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India Appeases Radical Islam
November 27, 2007; Page A18

Friday's multiple bomb blasts in the northern Indian state of Uttar Pradesh -- which killed 13 people and injured about 80 -- ought to give pause to those who see the world's largest democracy as a linchpin in the war on terror. India's leaders and diplomats seek to portray the country as a firebreak against radical Islam, or the drive to impose the medieval Arab
norms enshrined in Shariah law on 21st century life. In reality, India is
ill- equipped to fight this scourge.

Like neighboring Pakistan and Bangladesh, (and unlike Turkey or Tunisia)
India has failed to modernize much of its Muslim population. Successive generations of politicians have pandered to the most backward elements of India's 150-million strong Muslim population, the second largest in the world after Indonesia's. India has allowed Muslims to follow Shariah in civil matters such as marriage, divorce and inheritance. An increasingly
radicalized neighborhood, fragmented domestic politics and a curiously timid
mainstream discourse on Islam add up to hobble India's response to radical
Islamic intimidation.

Most Indian Muslims have nothing to do with terrorism, and are more
concerned with the struggles of daily life than the effort to create a
global caliphate
. Muslim contributions to the fabric of national life --
most visible in sports, movies and the arts -- should not be dismissed.
Furthermore, religious zealotry in India is not a Muslim monopoly
. Still,
the notion that Indian Islam is uniquely tolerant, or somehow immune to the
rising tide of world-wide radical sentiment, is a myth.

Last year, Haji Muhammad Yaqoob Qureshi, a minister in the Uttar Pradesh
government, publicly offered a $11 million bounty for beheading the Danish
cartoonists who had drawn the prophet Mohammed. In high-tech Hyderabad,
parts of which are Muslim strongholds, three sitting legislators of a local
Islamic party recently roughed up Taslima Nasreen, a Bangladeshi author
critical of her country's treatment of its Hindu minority and her faith's
treatment of women. Last week, the government of West Bengal state in
eastern India had to call in the army to quell Muslim rioters in Calcutta,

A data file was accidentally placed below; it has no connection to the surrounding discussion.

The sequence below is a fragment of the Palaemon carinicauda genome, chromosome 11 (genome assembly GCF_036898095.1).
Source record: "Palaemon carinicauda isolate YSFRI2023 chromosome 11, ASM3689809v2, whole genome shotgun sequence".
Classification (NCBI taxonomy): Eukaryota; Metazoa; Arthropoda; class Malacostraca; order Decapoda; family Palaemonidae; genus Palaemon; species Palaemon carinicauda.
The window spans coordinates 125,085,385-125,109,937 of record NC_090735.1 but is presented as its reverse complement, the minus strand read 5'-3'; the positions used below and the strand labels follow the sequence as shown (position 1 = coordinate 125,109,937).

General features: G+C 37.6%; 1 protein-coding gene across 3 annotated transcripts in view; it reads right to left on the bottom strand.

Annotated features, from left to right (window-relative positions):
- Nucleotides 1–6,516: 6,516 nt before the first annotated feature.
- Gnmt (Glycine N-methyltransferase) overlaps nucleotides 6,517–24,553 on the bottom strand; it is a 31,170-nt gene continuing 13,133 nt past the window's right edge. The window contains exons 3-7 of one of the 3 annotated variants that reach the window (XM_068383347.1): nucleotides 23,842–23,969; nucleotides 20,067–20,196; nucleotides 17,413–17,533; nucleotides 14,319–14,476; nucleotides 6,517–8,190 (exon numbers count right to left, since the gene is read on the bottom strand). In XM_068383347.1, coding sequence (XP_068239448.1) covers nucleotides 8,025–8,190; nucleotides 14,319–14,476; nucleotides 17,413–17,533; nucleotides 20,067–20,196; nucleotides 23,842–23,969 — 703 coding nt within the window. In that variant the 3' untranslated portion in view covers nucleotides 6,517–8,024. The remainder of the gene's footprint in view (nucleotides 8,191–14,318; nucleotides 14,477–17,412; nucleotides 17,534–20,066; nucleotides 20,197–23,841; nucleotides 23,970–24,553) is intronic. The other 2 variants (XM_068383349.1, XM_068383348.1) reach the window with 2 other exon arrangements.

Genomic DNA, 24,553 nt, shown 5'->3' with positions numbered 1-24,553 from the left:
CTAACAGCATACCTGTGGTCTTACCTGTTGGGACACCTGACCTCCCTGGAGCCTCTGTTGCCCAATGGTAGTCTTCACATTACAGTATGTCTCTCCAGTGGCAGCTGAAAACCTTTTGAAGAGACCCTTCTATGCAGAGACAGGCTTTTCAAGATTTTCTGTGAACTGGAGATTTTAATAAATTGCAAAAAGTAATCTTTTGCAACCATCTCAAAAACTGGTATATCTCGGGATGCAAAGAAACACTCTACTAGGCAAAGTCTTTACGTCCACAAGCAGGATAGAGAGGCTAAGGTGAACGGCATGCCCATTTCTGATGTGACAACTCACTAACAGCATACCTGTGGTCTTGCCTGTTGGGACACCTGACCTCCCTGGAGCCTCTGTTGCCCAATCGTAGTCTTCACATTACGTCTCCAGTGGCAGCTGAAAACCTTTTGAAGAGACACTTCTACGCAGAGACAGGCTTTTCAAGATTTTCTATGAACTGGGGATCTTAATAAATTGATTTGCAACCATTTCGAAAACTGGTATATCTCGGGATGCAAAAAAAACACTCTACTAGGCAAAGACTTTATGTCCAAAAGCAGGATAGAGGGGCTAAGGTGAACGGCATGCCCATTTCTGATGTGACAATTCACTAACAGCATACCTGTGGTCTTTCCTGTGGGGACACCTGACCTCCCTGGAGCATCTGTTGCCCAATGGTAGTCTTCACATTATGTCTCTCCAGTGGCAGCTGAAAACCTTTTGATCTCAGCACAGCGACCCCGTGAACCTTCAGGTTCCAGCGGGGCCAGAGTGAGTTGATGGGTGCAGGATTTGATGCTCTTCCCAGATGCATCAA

whose demands included Ms. Nasreen's expulsion from the country.

India's historically weak-kneed response to radical Islamic intimidation
only encourages such behavior. In 1988, India was the first country to ban
Salman Rushdie's "The Satanic Verses." (Ayatollah Khomeini issued his
infamous death sentence on the author only after reading about disturbances
in India.) In 1999, after terrorists hijacked an Indian aircraft to then
Taliban-controlled Kandahar, New Delhi responded by releasing three
prominent Islamic militants from prison in Kashmir. One of them, the
British-Pakistani London School of Economics dropout Omar Saeed Sheikh, went
on to mastermind the beheading of Wall Street Journal reporter Daniel Pearl.
True to form, the authorities have responded to the latest outbreak of
violence in Calcutta by bundling off Ms. Nasreen to distant Rajasthan, and
from there to Delhi.

As in other democracies -- Britain and Holland to name just two -- a
permissive approach toward radical Islam has only made the country more
vulnerable to terrorism. In August this year, 42 people died in attacks on a
Hyderabad restaurant and an open-air auditorium. Last year, a series of
explosions on commuter trains in Bombay killed over 200 people. Two years
ago, the Hindu festival of Diwali was rung in with bombs that claimed 62
lives in Delhi.

New Delhi has blamed the attacks on groups such as the Pakistan-based
Lashkar-e-Toiba and Bangladesh's Harkat-ul Jihad-al-Islami. Though much of
India's terrorism problem is imported, part of it is homegrown. Instead of
reflexively blaming Islamabad, Indians need to ask themselves why foreign
terrorists appear to have little trouble recruiting accomplices from India.
(The Uttar Pradesh attacks appear to be the work of a previously unknown
outfit called Indian Mujahideen.) The bromide about the lack of Indian
Muslim involvement in international terrorism, accepted unquestioningly by
much of India's liberal intelligentsia, must be called into question after
the involvement of Indian doctors in this year's failed attacks in London
and Glasgow.

India's experience offers important lessons to other democracies struggling
to integrate large Muslim populations. It highlights the folly of attempting
to exempt Muslims from universal norms regarding women's rights, freedom of
speech and freedom of inquiry.
It reveals that democracy alone -- when
detached from bedrock democratic principles -- offers no antidote to radical
Islamic fervor.

Mr. Dhume is a fellow at the Asia Society in Washington, D.C. "My Friend the
Fanatic," his book about the rise of radical Islam in Indonesia, will be
published by Melbourne next year.

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